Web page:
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Wednesday, September 25, 2013

Zaru Soba (笊蕎麦)

The Japanese have some pretty creative ways to deal with the heat. Many Americans probably have never tried a cold noodle, with the possible exception of cold pasta salad at picnics. So this dish may seem novel to you, but I urge you to give cold noodles a day in court. Zaru soba combines cold noodles with a zesty dipping sauce that is easy to make and easy to eat in the summer's heat. The name "zaru" refers to the bamboo baskets that the noodles are traditionally served in.

Since Southern California pretty much is always hot, I love this dish year-round but it is especially refreshing during the tail-end of summer. Last week seemed like fall was upon us; the weather was the epitome of autumn sweater weather. So naturally, as soon as I start dreaming of hot cocoa, this week is back to sweltering. Sounds like a great time for some zesty and cool zaru soba!

Soba noodles are thin Japanese noodles made from buckwheat, which is very nutritious. Unfortunately, the cheap soba noodles are usually made mostly with wheat since it's cheaper. Believe me, you will notice the taste difference in the inferior noodles. Mr. Mochi and I both agree it is better to pay a couple extra dollars to have real earthy-tasting soba.

Maki from JustHungry has some great topping ideas on her blog, but I usually just stick to finely chopped green onions to go with my soba, with maybe some shredded nori. If you like things spicy, wasabi is a must.

Zaru Soba (笊蕎麦)

2/3 cup shoyu
2 tbs mirin
2 tbs granulated sugar
1 cup dashi
2 bundles of soba noodles (about 200g)
3 tbs of chopped green onions
wasabi to taste
finely shredded nori

For the dipping sauce (mentsuyu):
The mixture above of soy sauce, mirin, and sugar is called kaeshi, which we will dilute with dashi to make the dipping sauce base. These quantities can be doubled or tripled and the kaeshi can be placed in the fridge, where it can be stored for months. I use kaeshi in the last recipe as well.

To make the kaeshi: Heat the mirin over medium-high heat until it boils, reduce heat to medium and simmer for a few seconds, just enough to burn off the alcohol. Mix in the sugar and stir until it is completely dissolved. Reduce heat to low and add in the shoyu. Gently heat the mixture to barely simmering, then take off the heat.

Combine the kaeshi with one cup of dashi to make the mentsuyu, and put in the fridge to chill. This can be done the day before if desired.

For the noodles:
Heat a large (about 4-6 quarts) quantity of water to a boil. Place the noodles in the water and return to a boil. Rather than a full rolling boil, you want more of a gentle boil or even a simmer. Depending on how thin your noodles and how hot the water, the noodles will be done in 5-8 minutes. Noodles should be cooked through rather than al dente, but don't let them overcook and become mushy.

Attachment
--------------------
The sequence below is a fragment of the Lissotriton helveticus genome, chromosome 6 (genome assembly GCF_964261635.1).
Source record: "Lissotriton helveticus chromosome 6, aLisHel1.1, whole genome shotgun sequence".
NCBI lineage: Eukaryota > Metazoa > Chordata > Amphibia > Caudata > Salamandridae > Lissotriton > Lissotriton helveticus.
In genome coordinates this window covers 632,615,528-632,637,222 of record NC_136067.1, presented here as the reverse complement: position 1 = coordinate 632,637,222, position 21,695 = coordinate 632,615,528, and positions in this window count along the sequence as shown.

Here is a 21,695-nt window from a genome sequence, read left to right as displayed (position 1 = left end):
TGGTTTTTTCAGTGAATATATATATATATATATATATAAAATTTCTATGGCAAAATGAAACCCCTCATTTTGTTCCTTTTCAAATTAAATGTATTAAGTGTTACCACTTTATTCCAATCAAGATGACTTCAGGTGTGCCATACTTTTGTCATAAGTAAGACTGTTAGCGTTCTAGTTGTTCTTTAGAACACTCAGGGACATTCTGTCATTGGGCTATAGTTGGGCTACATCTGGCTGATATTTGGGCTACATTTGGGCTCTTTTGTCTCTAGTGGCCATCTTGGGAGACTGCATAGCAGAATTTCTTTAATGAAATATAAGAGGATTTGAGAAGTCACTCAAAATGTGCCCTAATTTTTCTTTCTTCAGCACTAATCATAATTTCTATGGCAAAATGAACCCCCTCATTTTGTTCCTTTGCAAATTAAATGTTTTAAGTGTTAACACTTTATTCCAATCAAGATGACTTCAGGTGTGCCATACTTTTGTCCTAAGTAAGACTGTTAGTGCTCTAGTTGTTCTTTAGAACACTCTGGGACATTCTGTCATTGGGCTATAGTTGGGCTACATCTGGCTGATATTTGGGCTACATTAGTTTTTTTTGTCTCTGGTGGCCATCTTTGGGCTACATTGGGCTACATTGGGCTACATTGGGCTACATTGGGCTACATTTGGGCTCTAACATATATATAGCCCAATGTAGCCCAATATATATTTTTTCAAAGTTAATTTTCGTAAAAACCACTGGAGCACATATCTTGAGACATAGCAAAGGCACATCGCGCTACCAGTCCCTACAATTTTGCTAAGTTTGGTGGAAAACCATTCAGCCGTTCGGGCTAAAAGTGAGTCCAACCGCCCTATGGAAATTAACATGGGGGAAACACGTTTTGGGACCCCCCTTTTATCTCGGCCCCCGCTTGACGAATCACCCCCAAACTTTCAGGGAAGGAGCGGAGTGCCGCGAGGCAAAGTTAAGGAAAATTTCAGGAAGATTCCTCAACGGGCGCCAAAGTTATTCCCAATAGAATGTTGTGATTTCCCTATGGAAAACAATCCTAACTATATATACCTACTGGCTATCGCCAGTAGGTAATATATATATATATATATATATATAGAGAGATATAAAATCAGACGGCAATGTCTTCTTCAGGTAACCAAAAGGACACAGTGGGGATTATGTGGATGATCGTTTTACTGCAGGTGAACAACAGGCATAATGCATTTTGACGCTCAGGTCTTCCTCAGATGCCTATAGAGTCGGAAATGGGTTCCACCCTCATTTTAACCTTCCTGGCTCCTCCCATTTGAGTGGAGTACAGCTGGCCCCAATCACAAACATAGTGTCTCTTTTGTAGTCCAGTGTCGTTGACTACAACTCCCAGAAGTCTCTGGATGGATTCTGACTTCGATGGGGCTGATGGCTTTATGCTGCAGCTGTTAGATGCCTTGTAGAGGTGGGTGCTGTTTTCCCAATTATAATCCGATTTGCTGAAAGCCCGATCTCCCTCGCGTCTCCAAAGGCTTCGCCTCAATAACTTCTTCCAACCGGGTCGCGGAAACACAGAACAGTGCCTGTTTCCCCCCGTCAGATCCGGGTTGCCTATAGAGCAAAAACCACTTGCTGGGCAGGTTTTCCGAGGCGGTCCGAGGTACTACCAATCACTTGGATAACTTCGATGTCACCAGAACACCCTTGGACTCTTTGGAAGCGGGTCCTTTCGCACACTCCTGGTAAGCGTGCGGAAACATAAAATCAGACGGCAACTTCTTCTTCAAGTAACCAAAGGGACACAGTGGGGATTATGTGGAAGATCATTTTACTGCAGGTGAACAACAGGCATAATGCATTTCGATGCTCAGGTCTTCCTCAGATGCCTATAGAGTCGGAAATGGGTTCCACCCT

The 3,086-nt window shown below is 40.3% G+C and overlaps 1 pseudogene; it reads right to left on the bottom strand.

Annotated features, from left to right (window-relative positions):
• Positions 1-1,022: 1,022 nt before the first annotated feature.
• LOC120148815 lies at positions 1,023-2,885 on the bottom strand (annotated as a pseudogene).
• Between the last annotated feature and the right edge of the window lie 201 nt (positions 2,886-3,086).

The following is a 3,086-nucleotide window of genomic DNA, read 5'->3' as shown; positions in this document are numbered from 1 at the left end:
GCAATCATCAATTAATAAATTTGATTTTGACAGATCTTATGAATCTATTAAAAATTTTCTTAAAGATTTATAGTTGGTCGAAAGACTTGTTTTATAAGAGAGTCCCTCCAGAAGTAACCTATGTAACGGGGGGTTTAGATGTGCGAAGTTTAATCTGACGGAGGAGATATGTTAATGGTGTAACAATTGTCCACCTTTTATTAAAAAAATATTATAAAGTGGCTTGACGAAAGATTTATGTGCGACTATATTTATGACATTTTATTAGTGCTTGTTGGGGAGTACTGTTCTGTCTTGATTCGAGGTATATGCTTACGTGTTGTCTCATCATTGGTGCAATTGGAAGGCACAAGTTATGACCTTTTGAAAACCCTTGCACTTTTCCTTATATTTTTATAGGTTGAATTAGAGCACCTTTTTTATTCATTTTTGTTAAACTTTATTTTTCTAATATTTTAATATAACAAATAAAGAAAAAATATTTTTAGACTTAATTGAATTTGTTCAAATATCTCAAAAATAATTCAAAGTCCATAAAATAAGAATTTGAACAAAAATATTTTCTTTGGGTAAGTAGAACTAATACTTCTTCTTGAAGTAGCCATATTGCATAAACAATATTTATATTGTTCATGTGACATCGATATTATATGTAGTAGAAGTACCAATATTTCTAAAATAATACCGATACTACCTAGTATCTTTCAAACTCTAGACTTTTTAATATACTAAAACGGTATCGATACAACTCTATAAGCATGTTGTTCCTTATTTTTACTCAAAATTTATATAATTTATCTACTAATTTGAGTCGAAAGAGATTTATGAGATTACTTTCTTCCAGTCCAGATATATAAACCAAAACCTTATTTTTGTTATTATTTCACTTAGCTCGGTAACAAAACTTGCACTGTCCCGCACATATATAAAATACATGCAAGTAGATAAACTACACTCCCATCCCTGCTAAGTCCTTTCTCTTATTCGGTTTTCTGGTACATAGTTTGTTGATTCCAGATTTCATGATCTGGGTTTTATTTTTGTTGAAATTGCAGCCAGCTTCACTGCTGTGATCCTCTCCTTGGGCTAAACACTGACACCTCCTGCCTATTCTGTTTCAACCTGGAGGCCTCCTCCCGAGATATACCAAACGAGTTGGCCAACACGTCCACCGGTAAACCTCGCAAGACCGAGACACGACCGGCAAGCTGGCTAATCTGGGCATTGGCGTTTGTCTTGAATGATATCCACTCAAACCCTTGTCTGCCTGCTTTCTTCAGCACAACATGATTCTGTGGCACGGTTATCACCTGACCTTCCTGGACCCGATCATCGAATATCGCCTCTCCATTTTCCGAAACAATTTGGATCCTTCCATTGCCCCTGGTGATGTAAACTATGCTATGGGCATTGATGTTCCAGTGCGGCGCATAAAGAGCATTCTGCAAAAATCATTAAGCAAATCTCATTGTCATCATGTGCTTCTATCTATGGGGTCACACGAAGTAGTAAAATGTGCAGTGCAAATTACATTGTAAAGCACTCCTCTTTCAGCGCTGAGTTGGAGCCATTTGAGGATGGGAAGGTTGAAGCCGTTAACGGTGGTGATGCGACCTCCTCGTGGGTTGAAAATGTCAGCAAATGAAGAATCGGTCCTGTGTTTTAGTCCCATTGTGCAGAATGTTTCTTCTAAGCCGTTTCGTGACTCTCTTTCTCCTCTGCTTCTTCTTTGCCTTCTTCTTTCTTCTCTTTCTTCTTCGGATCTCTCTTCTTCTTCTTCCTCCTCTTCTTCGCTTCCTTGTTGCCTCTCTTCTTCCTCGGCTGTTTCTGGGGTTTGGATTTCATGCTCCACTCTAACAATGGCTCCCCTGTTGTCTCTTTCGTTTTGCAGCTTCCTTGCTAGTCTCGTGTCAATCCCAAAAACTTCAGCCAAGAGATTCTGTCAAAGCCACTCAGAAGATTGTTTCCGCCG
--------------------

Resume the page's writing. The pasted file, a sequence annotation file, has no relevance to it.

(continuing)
Drain the noodles into a colander in the sink. Using cold water, rinse the noodles until cool enough to handle. With your hands, gently scrub the noodles under running water to remove the starches left after the cooking process.

To serve: Drain your freshly scrubbed soba and place on a serving plate, or ideally a bamboo basket or tray. Put your dipping sauce in cups (ramekins and small bowls also work) and serve with the green onions, wasabi, or any other desired toppings.

See Also:
Tsukimi Ramen
Tom Kha Goong Ramen


  1. Zaru Soba is one of my favorite dishes but most places around here only have it during the really hot months. I should just make it at home.

    1. Absolutely you should! It's easy and then of course you can tweak the dipping sauce and toppings exactly to your taste. Do you like the mentsuyu a little saltier, or a little sweeter? Shredded shiso or lots of wasabi? My biggest recommendation is to look for a soba noodle with the first ingredient as buckwheat rather than just wheat. It's a superior noodle and you will notice the difference. Mr. Mochi and I assumed we could go with the cheapest noodle, but in zaru soba the noodle is so unadorned that quality is paramount.

  2. I just had simple soba with store-bought mentsuyu for dinner! Your blog is great; I searched for "expat cooking in Japan" to find it, and I'm glad I did. I've been struggling with limited Japanese (as another hapa raised in CA) to cook well for myself here in Japan. Your blog seems like it will set me on the right track! Looking forward to more. :)

    1. Oh man, that is so exciting! I definitely would have trouble, I know most of the food names, but anything else and I'd be stumped. I'm also dyslexic, so the characters are really hard for me too (they all look the same!!). I was a little too excited when I managed to read an advert for unagi in hirigana.

      Glad this helped out, and I hope you're having fun in Japan. That seems like such a cool opportunity, and gutsy of you as well!